| || |The Berean Expositor Volume 41 - Page 42 of 246 Index | Zoom | |
"refers to a pair of scales in which, when the weights on each side are equal, they bring or
draw down (axiousi) the beam to a level or horizontal position" (Parkhurst).
What a wonderful thought this is. Let us think of the balances. On the one scale all
the blessings, the riches, the glories of our calling as revealed in Eph. 1:-3:; on the other
scale the walk that should balance these blessings, these riches, these glories, the walk
that brings the beam of the balance to the horizontal, the walk that is `worthy of the
calling'. There is a sense of comparison in the word. In Rom. 8: 18 the Apostle says
"the sufferings of the present time are unworthy of comparison (ouk axia) with the glory
about to be revealed in us."
The first occurrence of the word axios in the LXX is suggestive of the idea of
something `equivalent'. Abraham, when negotiating the purchase of the cave of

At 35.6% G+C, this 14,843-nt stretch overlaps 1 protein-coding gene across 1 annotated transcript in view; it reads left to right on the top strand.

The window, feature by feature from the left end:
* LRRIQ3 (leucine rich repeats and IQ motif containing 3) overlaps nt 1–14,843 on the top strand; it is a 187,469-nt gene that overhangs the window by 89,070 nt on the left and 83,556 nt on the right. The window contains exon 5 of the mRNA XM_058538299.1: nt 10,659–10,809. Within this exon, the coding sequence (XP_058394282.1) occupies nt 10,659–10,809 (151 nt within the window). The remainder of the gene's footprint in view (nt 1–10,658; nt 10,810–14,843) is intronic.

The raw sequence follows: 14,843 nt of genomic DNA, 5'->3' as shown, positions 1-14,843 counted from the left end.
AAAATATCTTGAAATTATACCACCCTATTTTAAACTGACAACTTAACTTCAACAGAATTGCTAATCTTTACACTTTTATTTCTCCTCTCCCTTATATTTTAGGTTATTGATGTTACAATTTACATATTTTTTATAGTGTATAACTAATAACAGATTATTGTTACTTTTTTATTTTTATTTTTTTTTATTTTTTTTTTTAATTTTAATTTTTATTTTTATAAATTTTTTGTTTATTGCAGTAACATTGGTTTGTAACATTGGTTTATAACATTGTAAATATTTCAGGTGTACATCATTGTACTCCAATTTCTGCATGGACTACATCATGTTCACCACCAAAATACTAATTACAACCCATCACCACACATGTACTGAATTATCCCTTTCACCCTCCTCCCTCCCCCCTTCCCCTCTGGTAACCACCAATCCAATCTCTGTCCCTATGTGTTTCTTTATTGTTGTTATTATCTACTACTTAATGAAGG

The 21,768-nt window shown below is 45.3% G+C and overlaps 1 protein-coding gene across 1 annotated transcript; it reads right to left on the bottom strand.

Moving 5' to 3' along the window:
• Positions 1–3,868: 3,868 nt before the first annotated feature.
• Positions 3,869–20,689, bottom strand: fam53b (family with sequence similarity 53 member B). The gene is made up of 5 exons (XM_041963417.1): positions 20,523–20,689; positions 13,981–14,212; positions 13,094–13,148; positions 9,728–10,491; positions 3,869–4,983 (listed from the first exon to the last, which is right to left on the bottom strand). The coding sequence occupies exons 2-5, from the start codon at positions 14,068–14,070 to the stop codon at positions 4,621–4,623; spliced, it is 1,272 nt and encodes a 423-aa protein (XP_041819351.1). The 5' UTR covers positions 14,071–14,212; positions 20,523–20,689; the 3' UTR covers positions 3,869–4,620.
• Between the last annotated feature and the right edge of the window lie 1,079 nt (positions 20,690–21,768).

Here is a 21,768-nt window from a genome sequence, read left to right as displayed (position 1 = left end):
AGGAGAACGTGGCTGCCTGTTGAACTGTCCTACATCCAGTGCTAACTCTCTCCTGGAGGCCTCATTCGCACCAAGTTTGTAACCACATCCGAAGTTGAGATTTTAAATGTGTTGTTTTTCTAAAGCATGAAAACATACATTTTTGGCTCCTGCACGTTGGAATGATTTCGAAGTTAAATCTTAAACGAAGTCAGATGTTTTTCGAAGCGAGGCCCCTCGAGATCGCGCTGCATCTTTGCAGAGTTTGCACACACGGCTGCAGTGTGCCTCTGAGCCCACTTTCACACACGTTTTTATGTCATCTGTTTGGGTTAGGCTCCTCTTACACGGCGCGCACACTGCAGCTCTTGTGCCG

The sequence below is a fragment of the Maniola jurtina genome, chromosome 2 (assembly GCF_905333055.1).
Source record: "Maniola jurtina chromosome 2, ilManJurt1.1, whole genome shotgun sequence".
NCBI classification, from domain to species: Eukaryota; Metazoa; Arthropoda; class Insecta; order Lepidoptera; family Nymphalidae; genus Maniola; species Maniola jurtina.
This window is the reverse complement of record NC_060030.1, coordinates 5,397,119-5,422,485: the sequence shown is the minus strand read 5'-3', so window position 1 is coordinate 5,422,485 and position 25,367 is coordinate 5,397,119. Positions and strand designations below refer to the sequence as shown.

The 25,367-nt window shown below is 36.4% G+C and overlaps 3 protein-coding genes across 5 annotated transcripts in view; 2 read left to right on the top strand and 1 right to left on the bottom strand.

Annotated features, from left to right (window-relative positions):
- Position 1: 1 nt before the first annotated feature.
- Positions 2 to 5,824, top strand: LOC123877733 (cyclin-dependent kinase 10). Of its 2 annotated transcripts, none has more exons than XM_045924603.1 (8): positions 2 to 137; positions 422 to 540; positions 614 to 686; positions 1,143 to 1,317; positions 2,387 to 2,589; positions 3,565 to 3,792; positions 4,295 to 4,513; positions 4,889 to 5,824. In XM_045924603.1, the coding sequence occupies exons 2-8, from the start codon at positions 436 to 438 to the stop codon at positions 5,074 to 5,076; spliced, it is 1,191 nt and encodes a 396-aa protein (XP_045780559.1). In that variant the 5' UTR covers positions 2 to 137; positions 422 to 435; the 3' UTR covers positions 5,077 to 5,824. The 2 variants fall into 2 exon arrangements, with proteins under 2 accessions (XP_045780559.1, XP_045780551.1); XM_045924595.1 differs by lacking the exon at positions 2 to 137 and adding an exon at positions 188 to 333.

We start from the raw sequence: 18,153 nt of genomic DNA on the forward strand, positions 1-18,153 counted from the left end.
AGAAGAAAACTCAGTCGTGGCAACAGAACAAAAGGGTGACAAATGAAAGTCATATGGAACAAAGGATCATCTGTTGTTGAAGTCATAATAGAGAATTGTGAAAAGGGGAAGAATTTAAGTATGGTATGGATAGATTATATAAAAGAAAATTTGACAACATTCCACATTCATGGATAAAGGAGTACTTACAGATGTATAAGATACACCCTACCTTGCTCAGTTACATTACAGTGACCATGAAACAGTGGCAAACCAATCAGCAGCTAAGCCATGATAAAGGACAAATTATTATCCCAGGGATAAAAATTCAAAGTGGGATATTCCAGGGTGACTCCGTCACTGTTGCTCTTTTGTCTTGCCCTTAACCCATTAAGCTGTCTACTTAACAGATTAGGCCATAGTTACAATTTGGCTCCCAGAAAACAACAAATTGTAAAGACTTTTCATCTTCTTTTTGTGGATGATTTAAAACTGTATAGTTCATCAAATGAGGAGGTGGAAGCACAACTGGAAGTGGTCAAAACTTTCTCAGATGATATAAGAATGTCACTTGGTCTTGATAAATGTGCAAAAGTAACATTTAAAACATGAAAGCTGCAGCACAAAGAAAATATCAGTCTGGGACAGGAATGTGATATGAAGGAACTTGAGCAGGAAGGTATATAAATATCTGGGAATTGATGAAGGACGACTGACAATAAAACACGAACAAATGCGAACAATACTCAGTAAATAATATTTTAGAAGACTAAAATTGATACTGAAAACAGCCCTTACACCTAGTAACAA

"for as much money as it is worth he shall give it me" (Gen. 23: 9).
The Hebrew is given in the margin `full money', the Greek version being argurion
axion. This was `weighed in the balances' to the last shekel of the 400 as we see in
verse 16. This same sense is felt in Job 11: 6:
"God exacteth of thee less than thine iniquity deserveth."
Here again the LXX uses axios. The idea of comparison is seen in Prov. 3: 15 `not
to be compared with her'. Such is the word that Paul uses at the opening of his
exhortation, "Walk worthy". Walk so that there may be a comparison between doctrine
The word axios is an adverb, and standing alone would be translated `worthily', but
the word does not stand alone in any of its occurrences in the N.T.; it is always followed
by such an expression as `of the Lord', `of the calling', `of the gospel'. "Worthy of the
Lord" must be taken as an adverbial phrase. "As becometh saints" (Rom. 16: 2) is
literally `worthy of saints'. "After a godly sort" (III John 6) is literally `worthy of God'.
The word axios comes three times in the Prison epistles, and in each case it is associated
either with the calling, the gospel, or the Lord. We are not allowed to think merely of the
walk, not merely of walking worthily, not simply to be studying our walk as such, but
ever to think of the walk as it is related to something higher and nobler than ourselves.
In Eph. 4: 1 we have
"walk worthy of the calling".
In Phil. 1: 27
"manner of life worthy of the gospel".
In Col. 1: 10
"walk worthy of the Lord".
How it must influence us if we but remember that in the one scale of the balance is
our calling, the gospel, yea, even the Lord Himself. What a walk that must be therefore
that shall be `worthy'.